With this goal in mind, I set about writing an Open Letter to the rest of my research community to explain why we need to richly-digitise our published research data ASAP. Naturally, I wouldn’t get very far just by myself, so I enlisted the support of a variety of academic friends via Facebook, and (inspired by OKFN pads I’d seen) we concocted a draft letter together using an Etherpad. The result of this was a fairly basic Drupal-based website that we launched http://supportpalaeodataarchiving.co.uk/ and disseminated via mailing lists, Twitter, Academia.edu as far and wide as we possibly could, *hoping* just hoping, that our fellow academics would read, take note and support our cause.

Surprisingly, it worked to an extent and a lot of big names in Palaeontology signed our Open Letter in support of our cause; then things got even better when a Nature journalist (Ewen Callaway) got interested in our campaign and wrote an article for Nature News about it, which can be found here. A huge thanks must go to everyone who helped out with the campaign, it’s generated truly International support, as can be demonstrated on the map below:
(you might have to zoom out a bit. For some reason it zooms into Africa by default )


View Open Letter Signatures in a larger map

It’s far too soon to know the true impact of the campaign. Journal editorial boards can be very slow to change their editorial policies, especially if it requires a modicum of extra effort on the part of the publisher. Additionally, once editorial policy does change at a journal, it can only apply to articles submitted from henceforth and thus articles already in the submission pipeline don’t get affected by any new guidelines. It’s not uncommon for delays of a year between submission and publishing in palaeontology, so for this and other reasons, I’m not expecting to see visible change until 2012, but I think we might have helped get the ball rolling, if nothing else…
The Paleontological Society journals (Paleobiology and Journal of Paleontology) have recently adopted mandatory data submission to the Dryad repository, and the Journal of Vertebrate Paleontology has also improved their editorial policy with respect to certain types of data, but these are just a few of many many journals that publish palaeontological articles. I’m very much hoping that other journals will follow suit in the next few months and years by taking steps to improve the way in which research data is communicated, for the good of everyone; authors, publishers, funders and readers.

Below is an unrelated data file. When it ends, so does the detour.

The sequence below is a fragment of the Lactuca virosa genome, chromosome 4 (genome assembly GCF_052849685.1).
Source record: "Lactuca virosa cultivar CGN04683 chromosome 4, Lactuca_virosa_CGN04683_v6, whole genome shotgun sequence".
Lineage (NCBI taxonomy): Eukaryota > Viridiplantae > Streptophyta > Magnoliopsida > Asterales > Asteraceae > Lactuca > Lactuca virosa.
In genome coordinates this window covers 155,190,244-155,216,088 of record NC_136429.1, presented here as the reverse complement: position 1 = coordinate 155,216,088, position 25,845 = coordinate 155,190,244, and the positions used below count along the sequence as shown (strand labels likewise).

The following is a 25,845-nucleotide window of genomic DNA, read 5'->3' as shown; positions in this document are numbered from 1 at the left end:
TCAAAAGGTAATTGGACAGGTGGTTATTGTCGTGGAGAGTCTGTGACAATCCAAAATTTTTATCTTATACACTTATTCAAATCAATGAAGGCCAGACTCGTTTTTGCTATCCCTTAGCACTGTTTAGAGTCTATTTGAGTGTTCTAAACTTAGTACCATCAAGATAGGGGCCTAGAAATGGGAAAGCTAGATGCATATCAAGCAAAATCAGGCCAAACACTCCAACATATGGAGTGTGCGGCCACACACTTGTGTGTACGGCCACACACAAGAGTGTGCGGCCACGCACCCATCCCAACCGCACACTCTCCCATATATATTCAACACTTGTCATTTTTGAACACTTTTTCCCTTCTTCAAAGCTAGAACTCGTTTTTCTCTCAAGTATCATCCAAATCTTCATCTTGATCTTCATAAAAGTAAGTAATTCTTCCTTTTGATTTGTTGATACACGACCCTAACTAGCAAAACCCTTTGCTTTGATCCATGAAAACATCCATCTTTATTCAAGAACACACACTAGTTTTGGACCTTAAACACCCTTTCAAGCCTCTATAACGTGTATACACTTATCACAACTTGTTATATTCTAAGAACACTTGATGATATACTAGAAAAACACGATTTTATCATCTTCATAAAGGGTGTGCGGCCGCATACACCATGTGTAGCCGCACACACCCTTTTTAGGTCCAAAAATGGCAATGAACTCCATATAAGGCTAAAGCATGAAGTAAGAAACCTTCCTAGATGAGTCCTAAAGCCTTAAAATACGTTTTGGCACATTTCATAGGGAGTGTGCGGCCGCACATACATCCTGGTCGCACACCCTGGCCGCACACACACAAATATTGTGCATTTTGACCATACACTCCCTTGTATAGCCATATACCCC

Anyway, here’s the Prezi I used to convey some of that (and more) at OKCon 2011. Huge thanks to the conference organisers for inviting me to give this talk. It was the most professionally run conference I’ve ever been to, by far. Great food, excellent WiFi provisioning, good comms, superb accommodation… I could go on. If the conference is on next year – I’ll be there for sure!

Doing some information research ahead of my imminent OKCon 2011, Berlin talk, it’s come to my attention that the Open Access journal PLoS ONE is actually an excellent journal to publish in, with respect to Impact Factor.

In the Digital Age, journals are merely vessels in which we can publish our research. Aside from the prestige of the huge, well-established journals like Nature and Science, there’s not all that much difference between the other journals. Sure, there’s cost to think about, perceived quality of peer-review, length of time it takes to get from submission to being printed, and a few other factors but really – it’s impact (this is not necessarily best measured by the Impact Factor metric, as Bjorn Brembs often points out) that for me at least, is the most important.

If the PLoS ONE Paleontology Collection was a journal it would have a 2010 Impact Factor of 4.15 which would make it the #1 Paleontology-specific journal (vs 2009 JCR ‘Paleontology’ journal scores). But it’s not a journal so perhaps the comparison is an unfair one. Likewise I’m sure if one collected together Nature palaeontological articles and treated them as a ‘journal’ that ‘Nature Palaeontology’ pseudo-journal would have a massive Impact Factor.

Here’s my calculations (numbers listed in the order that the publications are in my personal online CUL library, linked to below):

Cites in 2010 to items published in: 2009 = 3 + 6 + 6 + 1 + 1 + 0 + 2 + 1 + 3 + 5 + 6 + 0 + 2 + 5 + 3 + 2 + 5 + 5 + 2 + 4 + 2 + 2 + 3 + 12 = 81

Cites in 2010 to items published in: 2008 = 0 + 6 + 4 + 3 + 4 + 5 + 4 + 10 + 4 + 3 + 6 + 0 + 5 + 8 + 15 + 8 = 85

Number of items published in: 2009 = 24 link to bibliography

Number of items published in: 2008 = 16 link to bibliography

Calculation: IF = (Cites to recent items / Number of recent items) = (81+85) / (24+16) = 4.15

Of course Thomson-Reuters official JCR probably doesn’t count citations from journals such as “Caminhos de Geografia” and Google Scholar (which I used because it’s much quicker/easier/Open than WoK) doesn’t always provide the correct year metadata for each article. But still, as a rough estimate I think this is quite impressive. Well done PLoS!

The task now, is to convince fellow palaeontologists that it’s worth publishing here.

Every day I get hugely frustrated that I can’t access articles published in otherwise excellent journals such as Neues Jahrbuch für Geologie und Paläontologie, Abhandlungen, the Canadian Journal of Earth Sciences, and Zootaxa.

These journals and authors who publish in this Closed manner aren’t doing themselves any favours IMO. What’s the point of publishing research if only a very select few people can read it?

Sure, granted many palaeontologists will happily send you a pdf if you ask for one either directly via email or on a mailing list such as VRTPALEO but those routes don’t always work…

Whether it be ‘Gold’ Open Access, or ‘Green’ Open Access it’s a simple matter of logic that Open Access is beneficial for authors and readers alike.